The American League (AL) winner seems harder to predict this season, as perennial World Series contenders Boston and New York have not looked as impressive as their won-loss records might indicate. Therefore picking the team that should ultimately face Philadelphia could be a surprise considering how defending AL champion Texas Rangers looked about 12 months ago.

Unfortunately for the AL West-leading Rangers this season, last year’s ace—the aforementioned Cliff Lee—is now pitching for the Phillies. They have a talented offence, and the revamped bullpen—acquiring set-up relievers Mike Adams and Koji Uehara at the deadline—makes them dangerous. However, the lack of a true stopper doesn’t bode well for the team’s pennant chances.

The Boston Red Sox spent more than $300m to acquire Carl Crawford and Adrian Gonzalez in the off-season. Even though Crawford has been injured and not nearly the player he was for the Tampa Bay Rays in previous seasons, “A-Gone” has been everything the Red Sox could have hoped for, and some. The comeback season, enjoyed by Jacoby Ellsbury, has softened the blow of Crawford’s bad year, and Boston leads the stats in each offensive category.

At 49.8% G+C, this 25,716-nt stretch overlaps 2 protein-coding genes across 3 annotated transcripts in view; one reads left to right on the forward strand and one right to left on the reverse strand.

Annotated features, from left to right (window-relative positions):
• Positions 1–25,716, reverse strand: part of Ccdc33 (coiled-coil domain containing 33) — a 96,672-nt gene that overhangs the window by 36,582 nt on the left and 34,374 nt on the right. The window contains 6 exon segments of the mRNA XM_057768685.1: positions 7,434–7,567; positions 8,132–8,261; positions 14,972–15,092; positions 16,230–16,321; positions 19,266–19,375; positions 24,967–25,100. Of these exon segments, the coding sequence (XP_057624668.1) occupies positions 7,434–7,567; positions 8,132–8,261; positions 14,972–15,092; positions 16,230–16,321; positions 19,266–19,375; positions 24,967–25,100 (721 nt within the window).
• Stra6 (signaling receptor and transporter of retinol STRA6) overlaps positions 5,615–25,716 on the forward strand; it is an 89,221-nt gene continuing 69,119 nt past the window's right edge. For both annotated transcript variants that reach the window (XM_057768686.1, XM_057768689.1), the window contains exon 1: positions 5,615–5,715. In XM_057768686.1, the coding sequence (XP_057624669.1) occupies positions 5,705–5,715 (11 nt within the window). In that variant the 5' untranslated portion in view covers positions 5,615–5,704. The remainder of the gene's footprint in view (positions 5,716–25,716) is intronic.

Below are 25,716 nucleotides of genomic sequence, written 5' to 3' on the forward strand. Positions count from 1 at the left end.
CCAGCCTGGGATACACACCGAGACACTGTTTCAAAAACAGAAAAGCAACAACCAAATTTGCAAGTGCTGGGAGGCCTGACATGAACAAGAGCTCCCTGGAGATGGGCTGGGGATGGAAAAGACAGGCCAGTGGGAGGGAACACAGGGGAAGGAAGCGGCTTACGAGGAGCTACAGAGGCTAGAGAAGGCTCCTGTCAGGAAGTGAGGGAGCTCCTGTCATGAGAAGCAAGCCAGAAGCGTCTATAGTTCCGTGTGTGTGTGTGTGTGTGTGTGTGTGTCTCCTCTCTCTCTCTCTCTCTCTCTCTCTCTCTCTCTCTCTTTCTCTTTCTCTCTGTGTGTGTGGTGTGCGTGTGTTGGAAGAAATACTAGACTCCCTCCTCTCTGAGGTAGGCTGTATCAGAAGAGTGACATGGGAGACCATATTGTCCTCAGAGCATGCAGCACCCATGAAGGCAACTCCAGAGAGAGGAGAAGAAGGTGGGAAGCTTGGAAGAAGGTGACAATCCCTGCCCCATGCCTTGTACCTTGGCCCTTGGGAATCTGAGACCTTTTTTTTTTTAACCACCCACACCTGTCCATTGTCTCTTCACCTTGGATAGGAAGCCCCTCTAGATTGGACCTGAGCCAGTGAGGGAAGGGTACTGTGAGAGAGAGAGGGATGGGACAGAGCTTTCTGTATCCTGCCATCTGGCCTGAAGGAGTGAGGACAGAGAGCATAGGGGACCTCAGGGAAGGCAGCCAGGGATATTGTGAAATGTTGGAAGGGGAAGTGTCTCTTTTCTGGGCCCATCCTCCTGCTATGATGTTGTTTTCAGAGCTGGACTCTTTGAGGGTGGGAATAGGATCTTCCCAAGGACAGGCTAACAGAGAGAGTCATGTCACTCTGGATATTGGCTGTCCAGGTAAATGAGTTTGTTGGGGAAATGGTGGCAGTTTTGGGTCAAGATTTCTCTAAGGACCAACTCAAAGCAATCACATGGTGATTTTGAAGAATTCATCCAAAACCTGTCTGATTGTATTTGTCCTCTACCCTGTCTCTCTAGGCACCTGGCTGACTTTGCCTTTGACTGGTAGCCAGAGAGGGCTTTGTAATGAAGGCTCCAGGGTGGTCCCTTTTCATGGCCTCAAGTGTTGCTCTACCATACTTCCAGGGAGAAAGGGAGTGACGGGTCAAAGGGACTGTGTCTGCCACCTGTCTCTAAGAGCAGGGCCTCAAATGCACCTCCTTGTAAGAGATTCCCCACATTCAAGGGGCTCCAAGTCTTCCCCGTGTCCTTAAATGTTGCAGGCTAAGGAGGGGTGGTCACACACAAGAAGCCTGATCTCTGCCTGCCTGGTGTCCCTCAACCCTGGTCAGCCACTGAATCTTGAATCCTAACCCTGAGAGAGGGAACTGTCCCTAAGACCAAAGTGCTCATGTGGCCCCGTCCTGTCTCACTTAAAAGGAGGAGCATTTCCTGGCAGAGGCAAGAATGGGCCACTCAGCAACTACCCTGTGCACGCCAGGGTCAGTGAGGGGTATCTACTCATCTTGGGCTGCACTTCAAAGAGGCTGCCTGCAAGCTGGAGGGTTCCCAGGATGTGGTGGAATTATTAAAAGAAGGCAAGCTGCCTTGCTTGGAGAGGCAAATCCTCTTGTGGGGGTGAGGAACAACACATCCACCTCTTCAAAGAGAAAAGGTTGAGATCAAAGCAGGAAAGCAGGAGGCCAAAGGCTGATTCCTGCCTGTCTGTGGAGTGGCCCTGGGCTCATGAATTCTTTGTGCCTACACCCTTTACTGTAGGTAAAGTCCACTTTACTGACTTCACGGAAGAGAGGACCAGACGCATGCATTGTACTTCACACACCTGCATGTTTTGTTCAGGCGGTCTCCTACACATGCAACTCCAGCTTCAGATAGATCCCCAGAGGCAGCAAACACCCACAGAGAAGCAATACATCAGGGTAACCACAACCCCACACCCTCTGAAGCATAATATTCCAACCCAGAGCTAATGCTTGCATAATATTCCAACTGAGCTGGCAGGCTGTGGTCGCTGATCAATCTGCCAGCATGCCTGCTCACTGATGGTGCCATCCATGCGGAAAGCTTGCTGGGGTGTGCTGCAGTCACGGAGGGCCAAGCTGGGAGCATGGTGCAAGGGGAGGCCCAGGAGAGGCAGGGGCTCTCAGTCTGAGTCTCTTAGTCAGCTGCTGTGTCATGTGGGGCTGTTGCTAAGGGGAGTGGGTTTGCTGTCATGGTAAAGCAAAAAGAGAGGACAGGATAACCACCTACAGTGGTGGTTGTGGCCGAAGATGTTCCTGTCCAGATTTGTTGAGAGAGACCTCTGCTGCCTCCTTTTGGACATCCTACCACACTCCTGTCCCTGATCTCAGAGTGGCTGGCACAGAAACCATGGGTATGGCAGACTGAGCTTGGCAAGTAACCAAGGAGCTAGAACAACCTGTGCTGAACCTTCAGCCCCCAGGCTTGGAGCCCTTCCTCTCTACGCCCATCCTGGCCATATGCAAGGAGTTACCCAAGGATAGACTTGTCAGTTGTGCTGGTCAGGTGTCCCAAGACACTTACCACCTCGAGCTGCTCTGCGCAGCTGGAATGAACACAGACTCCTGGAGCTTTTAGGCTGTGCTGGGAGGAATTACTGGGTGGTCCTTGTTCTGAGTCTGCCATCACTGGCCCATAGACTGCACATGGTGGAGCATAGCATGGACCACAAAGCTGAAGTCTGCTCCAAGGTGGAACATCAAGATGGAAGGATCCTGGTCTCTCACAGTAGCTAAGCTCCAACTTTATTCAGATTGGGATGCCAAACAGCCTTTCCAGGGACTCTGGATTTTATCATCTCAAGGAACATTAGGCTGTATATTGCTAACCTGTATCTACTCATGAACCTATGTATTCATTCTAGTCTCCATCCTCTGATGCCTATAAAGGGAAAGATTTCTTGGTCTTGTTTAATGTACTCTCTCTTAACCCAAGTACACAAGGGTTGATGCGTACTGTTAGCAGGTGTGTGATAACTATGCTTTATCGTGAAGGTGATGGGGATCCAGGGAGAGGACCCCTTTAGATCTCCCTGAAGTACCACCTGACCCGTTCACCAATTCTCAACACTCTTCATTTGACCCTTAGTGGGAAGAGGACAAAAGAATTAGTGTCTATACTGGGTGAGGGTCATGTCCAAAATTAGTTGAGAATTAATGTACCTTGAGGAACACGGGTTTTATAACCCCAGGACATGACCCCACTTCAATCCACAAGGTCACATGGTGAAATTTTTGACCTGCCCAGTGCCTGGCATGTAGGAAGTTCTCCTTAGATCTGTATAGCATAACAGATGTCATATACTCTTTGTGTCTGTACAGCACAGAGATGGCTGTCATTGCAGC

Despite this, Boston has not been able to put much distance between themselves and their arch rivals. Both clubs have been trading places as to who leads the AL East on any given day, so it’s a virtual certainty that the AL Wild Card team is coming out of the East. So, given the choice of one or the other, the better starting rotation—Boston—gets the edge here. Josh Beckett and Jon Lester are as good a 1-2 as there is in the AL, and the sudden resurgence of right-hander John Lackey is an unexpected bonus.